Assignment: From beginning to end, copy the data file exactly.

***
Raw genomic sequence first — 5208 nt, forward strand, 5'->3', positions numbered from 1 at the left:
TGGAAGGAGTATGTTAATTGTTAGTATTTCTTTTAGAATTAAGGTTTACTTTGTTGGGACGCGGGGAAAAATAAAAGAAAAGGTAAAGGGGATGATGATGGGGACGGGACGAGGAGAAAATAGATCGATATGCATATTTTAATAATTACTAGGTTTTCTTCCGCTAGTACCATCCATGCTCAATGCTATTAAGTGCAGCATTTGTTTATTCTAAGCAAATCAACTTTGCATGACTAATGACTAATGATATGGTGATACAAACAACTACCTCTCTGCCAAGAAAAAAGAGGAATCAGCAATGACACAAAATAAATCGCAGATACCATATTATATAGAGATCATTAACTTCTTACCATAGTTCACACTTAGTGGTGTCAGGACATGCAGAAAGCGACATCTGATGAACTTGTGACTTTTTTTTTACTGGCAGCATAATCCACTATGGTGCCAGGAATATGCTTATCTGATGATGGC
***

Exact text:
Raw genomic sequence first — 5208 nt, forward strand, 5'->3', positions numbered from 1 at the left:
TGGAAGGAGTATGTTAATTGTTAGTATTTCTTTTAGAATTAAGGTTTACTTTGTTGGGACGCGGGGAAAAATAAAAGAAAAGGTAAAGGGGATGATGATGGGGACGGGACGAGGAGAAAATAGATCGATATGCATATTTTAATAATTACTAGGTTTTCTTCCGCTAGTACCATCCATGCTCAATGCTATTAAGTGCAGCATTTGTTTATTCTAAGCAAATCAACTTTGCATGACTAATGACTAATGATATGGTGATACAAACAACTACCTCTCTGCCAAGAAAAAAGAGGAATCAGCAATGACACAAAATAAATCGCAGATACCATATTATATAGAGATCATTAACTTCTTACCATAGTTCACACTTAGTGGTGTCAGGACATGCAGAAAGCGACATCTGATGAACTTGTGACTTTTTTTTTACTGGCAGCATAATCCACTATGGTGCCAGGAATATGCTTATCTGATGATGGC